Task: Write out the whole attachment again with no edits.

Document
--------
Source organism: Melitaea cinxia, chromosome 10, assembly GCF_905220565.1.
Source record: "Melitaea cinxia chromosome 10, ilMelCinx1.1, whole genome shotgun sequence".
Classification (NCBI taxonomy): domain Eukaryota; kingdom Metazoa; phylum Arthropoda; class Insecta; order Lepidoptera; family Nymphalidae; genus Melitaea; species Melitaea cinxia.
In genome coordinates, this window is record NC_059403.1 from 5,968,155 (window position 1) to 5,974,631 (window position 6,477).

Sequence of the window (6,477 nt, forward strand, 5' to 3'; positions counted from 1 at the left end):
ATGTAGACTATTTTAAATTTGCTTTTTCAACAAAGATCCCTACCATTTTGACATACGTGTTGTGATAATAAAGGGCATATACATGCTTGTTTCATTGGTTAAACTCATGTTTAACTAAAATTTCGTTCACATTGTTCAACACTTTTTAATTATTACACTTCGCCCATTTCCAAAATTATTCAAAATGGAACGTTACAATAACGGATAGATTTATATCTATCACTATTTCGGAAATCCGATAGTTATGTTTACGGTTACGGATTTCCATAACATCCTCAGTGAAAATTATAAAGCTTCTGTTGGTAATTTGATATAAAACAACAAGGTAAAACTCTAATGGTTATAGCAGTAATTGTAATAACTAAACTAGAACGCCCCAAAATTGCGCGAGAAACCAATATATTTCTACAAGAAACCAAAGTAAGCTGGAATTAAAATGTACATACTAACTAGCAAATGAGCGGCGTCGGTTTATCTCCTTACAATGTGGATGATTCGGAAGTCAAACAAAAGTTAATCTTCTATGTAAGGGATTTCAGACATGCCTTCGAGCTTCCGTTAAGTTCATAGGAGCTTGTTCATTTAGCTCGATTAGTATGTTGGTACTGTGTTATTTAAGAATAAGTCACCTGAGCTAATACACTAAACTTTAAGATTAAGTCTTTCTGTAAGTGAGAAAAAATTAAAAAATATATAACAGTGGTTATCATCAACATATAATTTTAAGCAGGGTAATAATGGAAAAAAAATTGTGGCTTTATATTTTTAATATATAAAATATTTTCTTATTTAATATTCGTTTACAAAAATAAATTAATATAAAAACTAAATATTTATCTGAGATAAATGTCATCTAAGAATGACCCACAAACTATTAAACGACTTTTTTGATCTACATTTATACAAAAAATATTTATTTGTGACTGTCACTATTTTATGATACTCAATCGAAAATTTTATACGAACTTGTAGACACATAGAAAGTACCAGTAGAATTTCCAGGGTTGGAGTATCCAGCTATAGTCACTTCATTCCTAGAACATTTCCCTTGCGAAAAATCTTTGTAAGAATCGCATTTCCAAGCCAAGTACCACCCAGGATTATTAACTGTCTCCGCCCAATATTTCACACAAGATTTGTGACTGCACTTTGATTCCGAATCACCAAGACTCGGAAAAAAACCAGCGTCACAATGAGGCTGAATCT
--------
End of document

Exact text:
Source organism: Melitaea cinxia, chromosome 10, assembly GCF_905220565.1.
Source record: "Melitaea cinxia chromosome 10, ilMelCinx1.1, whole genome shotgun sequence".
Classification (NCBI taxonomy): domain Eukaryota; kingdom Metazoa; phylum Arthropoda; class Insecta; order Lepidoptera; family Nymphalidae; genus Melitaea; species Melitaea cinxia.
In genome coordinates, this window is record NC_059403.1 from 5,968,155 (window position 1) to 5,974,631 (window position 6,477).

Sequence of the window (6,477 nt, forward strand, 5' to 3'; positions counted from 1 at the left end):
ATGTAGACTATTTTAAATTTGCTTTTTCAACAAAGATCCCTACCATTTTGACATACGTGTTGTGATAATAAAGGGCATATACATGCTTGTTTCATTGGTTAAACTCATGTTTAACTAAAATTTCGTTCACATTGTTCAACACTTTTTAATTATTACACTTCGCCCATTTCCAAAATTATTCAAAATGGAACGTTACAATAACGGATAGATTTATATCTATCACTATTTCGGAAATCCGATAGTTATGTTTACGGTTACGGATTTCCATAACATCCTCAGTGAAAATTATAAAGCTTCTGTTGGTAATTTGATATAAAACAACAAGGTAAAACTCTAATGGTTATAGCAGTAATTGTAATAACTAAACTAGAACGCCCCAAAATTGCGCGAGAAACCAATATATTTCTACAAGAAACCAAAGTAAGCTGGAATTAAAATGTACATACTAACTAGCAAATGAGCGGCGTCGGTTTATCTCCTTACAATGTGGATGATTCGGAAGTCAAACAAAAGTTAATCTTCTATGTAAGGGATTTCAGACATGCCTTCGAGCTTCCGTTAAGTTCATAGGAGCTTGTTCATTTAGCTCGATTAGTATGTTGGTACTGTGTTATTTAAGAATAAGTCACCTGAGCTAATACACTAAACTTTAAGATTAAGTCTTTCTGTAAGTGAGAAAAAATTAAAAAATATATAACAGTGGTTATCATCAACATATAATTTTAAGCAGGGTAATAATGGAAAAAAAATTGTGGCTTTATATTTTTAATATATAAAATATTTTCTTATTTAATATTCGTTTACAAAAATAAATTAATATAAAAACTAAATATTTATCTGAGATAAATGTCATCTAAGAATGACCCACAAACTATTAAACGACTTTTTTGATCTACATTTATACAAAAAATATTTATTTGTGACTGTCACTATTTTATGATACTCAATCGAAAATTTTATACGAACTTGTAGACACATAGAAAGTACCAGTAGAATTTCCAGGGTTGGAGTATCCAGCTATAGTCACTTCATTCCTAGAACATTTCCCTTGCGAAAAATCTTTGTAAGAATCGCATTTCCAAGCCAAGTACCACCCAGGATTATTAACTGTCTCCGCCCAATATTTCACACAAGATTTGTGACTGCACTTTGATTCCGAATCACCAAGACTCGGAAAAAAACCAGCGTCACAATGAGGCTGAATCT